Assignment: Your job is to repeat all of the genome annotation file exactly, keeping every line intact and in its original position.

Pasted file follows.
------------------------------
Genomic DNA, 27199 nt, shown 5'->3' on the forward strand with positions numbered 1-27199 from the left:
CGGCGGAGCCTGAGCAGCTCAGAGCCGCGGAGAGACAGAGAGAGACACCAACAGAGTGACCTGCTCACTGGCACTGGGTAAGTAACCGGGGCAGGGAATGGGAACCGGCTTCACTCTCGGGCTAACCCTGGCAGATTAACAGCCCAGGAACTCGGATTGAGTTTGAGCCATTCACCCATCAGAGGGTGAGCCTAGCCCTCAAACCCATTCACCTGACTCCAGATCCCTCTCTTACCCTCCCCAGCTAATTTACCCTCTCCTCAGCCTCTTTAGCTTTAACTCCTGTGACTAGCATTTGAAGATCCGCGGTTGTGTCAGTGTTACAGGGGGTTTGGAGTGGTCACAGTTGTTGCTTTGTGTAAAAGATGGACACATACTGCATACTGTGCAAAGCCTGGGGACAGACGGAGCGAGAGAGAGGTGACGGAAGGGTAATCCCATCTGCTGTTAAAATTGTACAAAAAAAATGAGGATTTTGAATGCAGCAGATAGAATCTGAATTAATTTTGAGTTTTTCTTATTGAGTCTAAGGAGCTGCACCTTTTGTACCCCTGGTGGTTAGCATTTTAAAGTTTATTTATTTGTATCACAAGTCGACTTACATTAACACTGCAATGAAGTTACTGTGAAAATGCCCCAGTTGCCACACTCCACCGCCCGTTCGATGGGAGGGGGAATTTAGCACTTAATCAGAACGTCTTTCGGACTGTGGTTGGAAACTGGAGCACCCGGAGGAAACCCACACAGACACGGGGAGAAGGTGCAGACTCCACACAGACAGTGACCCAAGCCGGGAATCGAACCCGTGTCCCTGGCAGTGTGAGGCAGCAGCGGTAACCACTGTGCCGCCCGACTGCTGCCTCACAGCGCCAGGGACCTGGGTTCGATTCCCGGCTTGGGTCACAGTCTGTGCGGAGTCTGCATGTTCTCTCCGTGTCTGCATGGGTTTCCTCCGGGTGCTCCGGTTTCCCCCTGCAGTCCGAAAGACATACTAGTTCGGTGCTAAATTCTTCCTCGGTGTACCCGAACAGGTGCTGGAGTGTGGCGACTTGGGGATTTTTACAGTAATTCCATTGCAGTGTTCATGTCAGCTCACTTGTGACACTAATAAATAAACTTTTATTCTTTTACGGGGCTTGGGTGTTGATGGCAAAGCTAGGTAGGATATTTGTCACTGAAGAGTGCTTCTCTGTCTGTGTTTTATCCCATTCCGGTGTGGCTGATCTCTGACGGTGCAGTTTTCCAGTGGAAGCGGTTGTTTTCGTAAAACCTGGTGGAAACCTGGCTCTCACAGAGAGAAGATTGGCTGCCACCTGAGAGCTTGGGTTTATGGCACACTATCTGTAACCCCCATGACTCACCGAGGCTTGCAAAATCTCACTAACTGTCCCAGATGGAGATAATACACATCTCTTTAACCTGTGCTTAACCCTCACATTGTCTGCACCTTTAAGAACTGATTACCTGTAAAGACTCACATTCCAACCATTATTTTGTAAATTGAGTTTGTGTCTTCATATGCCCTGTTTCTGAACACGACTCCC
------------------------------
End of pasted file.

Genomic DNA, 27199 nt, shown 5'->3' on the forward strand with positions numbered 1-27199 from the left:
CGGCGGAGCCTGAGCAGCTCAGAGCCGCGGAGAGACAGAGAGAGACACCAACAGAGTGACCTGCTCACTGGCACTGGGTAAGTAACCGGGGCAGGGAATGGGAACCGGCTTCACTCTCGGGCTAACCCTGGCAGATTAACAGCCCAGGAACTCGGATTGAGTTTGAGCCATTCACCCATCAGAGGGTGAGCCTAGCCCTCAAACCCATTCACCTGACTCCAGATCCCTCTCTTACCCTCCCCAGCTAATTTACCCTCTCCTCAGCCTCTTTAGCTTTAACTCCTGTGACTAGCATTTGAAGATCCGCGGTTGTGTCAGTGTTACAGGGGGTTTGGAGTGGTCACAGTTGTTGCTTTGTGTAAAAGATGGACACATACTGCATACTGTGCAAAGCCTGGGGACAGACGGAGCGAGAGAGAGGTGACGGAAGGGTAATCCCATCTGCTGTTAAAATTGTACAAAAAAAATGAGGATTTTGAATGCAGCAGATAGAATCTGAATTAATTTTGAGTTTTTCTTATTGAGTCTAAGGAGCTGCACCTTTTGTACCCCTGGTGGTTAGCATTTTAAAGTTTATTTATTTGTATCACAAGTCGACTTACATTAACACTGCAATGAAGTTACTGTGAAAATGCCCCAGTTGCCACACTCCACCGCCCGTTCGATGGGAGGGGGAATTTAGCACTTAATCAGAACGTCTTTCGGACTGTGGTTGGAAACTGGAGCACCCGGAGGAAACCCACACAGACACGGGGAGAAGGTGCAGACTCCACACAGACAGTGACCCAAGCCGGGAATCGAACCCGTGTCCCTGGCAGTGTGAGGCAGCAGCGGTAACCACTGTGCCGCCCGACTGCTGCCTCACAGCGCCAGGGACCTGGGTTCGATTCCCGGCTTGGGTCACAGTCTGTGCGGAGTCTGCATGTTCTCTCCGTGTCTGCATGGGTTTCCTCCGGGTGCTCCGGTTTCCCCCTGCAGTCCGAAAGACATACTAGTTCGGTGCTAAATTCTTCCTCGGTGTACCCGAACAGGTGCTGGAGTGTGGCGACTTGGGGATTTTTACAGTAATTCCATTGCAGTGTTCATGTCAGCTCACTTGTGACACTAATAAATAAACTTTTATTCTTTTACGGGGCTTGGGTGTTGATGGCAAAGCTAGGTAGGATATTTGTCACTGAAGAGTGCTTCTCTGTCTGTGTTTTATCCCATTCCGGTGTGGCTGATCTCTGACGGTGCAGTTTTCCAGTGGAAGCGGTTGTTTTCGTAAAACCTGGTGGAAACCTGGCTCTCACAGAGAGAAGATTGGCTGCCACCTGAGAGCTTGGGTTTATGGCACACTATCTGTAACCCCCATGACTCACCGAGGCTTGCAAAATCTCACTAACTGTCCCAGATGGAGATAATACACATCTCTTTAACCTGTGCTTAACCCTCACATTGTCTGCACCTTTAAGAACTGATTACCTGTAAAGACTCACATTCCAACCATTATTTTGTAAATTGAGTTTGTGTCTTCATATGCCCTGTTTCTGAACACGACTCCC